• The (re)emergence of regional climate. Mobile models, regional visions and the government of climate change
        Martin Mahony

      • Bellwether, exceptionalism, and other tropes. Political coproduction of arctic climate modeling
        Nina Wormbs, Ralf Döscher, Annika E. Nilsson, Sverker Sörlin

      • From predictive to instructive. Using models for geo engineering
        Johann Feichter, Markus Quante

      • Validating models in the face of uncertainty. Geotechnical engineering and dike vulnerability in the Netherlands
        Matthijs Kouw

      • Tracing uncertainty management through four IPCC Assessment Reports and beyond Catharina Landström

      • The future face of the Earth. The visual semantics of the future in the climate change imagery of the IPCC
        Birgit Schneider

      "Predicting the (climatic) future is never an innocent or neutral act. Climate predictions emerge from particular value-laden cultures; hence these predicted futures exert a powerful control over the present. For this reason, the 'black-box' of climate prediction needs critical scrutiny from the social and humanistic sciences, a task brilliantly executed in this new collection of essays." - Mike Hulme, professor of climate and culture, King's College London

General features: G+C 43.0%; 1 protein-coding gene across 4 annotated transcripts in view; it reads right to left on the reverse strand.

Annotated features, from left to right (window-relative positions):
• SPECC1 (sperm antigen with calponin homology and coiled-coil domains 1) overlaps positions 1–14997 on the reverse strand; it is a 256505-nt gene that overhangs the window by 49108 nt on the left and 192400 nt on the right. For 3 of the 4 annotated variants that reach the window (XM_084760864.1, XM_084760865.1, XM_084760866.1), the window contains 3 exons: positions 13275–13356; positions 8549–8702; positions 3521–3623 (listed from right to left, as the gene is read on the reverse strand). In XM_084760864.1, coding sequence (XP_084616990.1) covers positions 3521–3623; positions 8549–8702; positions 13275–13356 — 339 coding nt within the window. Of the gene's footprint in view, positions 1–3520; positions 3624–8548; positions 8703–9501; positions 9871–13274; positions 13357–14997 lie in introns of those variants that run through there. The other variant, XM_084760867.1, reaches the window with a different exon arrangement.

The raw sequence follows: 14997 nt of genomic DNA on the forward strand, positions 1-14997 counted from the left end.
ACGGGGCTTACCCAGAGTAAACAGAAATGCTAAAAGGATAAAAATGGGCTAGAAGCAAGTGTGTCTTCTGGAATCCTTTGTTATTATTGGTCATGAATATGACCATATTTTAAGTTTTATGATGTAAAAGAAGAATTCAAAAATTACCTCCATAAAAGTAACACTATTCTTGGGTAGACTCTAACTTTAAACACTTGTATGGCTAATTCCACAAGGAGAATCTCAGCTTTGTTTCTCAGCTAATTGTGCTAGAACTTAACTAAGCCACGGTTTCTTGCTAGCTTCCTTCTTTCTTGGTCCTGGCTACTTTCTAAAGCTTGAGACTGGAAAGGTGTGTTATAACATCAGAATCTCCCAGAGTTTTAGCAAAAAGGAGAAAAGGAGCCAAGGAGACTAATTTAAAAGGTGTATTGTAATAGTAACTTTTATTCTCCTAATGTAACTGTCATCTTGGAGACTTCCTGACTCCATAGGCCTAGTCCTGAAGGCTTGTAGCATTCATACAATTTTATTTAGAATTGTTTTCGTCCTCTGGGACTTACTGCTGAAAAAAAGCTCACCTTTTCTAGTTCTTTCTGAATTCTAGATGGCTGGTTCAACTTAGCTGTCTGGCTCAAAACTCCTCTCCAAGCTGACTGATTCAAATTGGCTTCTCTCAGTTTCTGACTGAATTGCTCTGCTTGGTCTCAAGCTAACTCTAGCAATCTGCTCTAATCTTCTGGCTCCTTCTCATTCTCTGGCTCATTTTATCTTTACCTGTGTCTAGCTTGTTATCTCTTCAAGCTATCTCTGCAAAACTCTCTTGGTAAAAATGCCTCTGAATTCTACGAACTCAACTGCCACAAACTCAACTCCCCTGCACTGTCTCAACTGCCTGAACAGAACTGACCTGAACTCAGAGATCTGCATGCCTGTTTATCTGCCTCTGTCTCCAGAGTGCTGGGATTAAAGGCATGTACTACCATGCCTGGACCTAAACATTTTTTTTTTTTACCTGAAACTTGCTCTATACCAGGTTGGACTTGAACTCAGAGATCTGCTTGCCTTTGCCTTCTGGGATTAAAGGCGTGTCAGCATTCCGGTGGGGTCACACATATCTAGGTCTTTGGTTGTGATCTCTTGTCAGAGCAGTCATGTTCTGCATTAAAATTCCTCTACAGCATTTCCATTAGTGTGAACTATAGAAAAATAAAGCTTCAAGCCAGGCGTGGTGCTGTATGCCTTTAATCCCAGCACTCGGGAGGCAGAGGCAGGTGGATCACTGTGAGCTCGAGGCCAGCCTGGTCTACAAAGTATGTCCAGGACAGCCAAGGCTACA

"This is a truly outstanding survey of the cultures of prediction in the field of atmospheric and climate science. Through case studies and illustrative examples drawn from a wide range of countries and disciplines, the authors skillfully trace both epistemic and cultural shifts in modelling and simulation techniques." - Helmuth Trischler, Head of Research of the Deutsches Museum, Munich, and Director of the Rachel Carson Center for Environment and Society, University of Munich


      "Prediction is everywhere in our societies but we usually do not interrogate how we actually do predictions, including in environmental sciences. Cultures of Prediction is thus essential reading - and a fascinating set of case studies. But more, it illuminates beautifully the culture and politics of expertise in global environmental change." - Mark Carey, Associate Professor of History and Environmental Studies, Clark Honors College, University of Oregon


      "Cultures of Prediction brings together a wonderfully rich kaleidoscope of empirical perspectives to create a new vision for the social study of atmospheric and climate science. The unifying focus on computer modelling and simulation represents a substantial and very timely intellectual achievement. It is an indispensable resource for academics and practitioners alike." - Phaedra Daipha, Rutgers University, author of Masters of Uncertainty: Weather Forecasters and the Quest for Ground Truth


      "Because it addresses weather and climate models from multiple perspectives, scholars from science and social science disciplines will find this book of interest as it touches on the intersection of science and politics in model development, knowledge development, and applications." - Kristine C. Harper, Associate Professor of History, Department of History, Florida State University, Tallahassee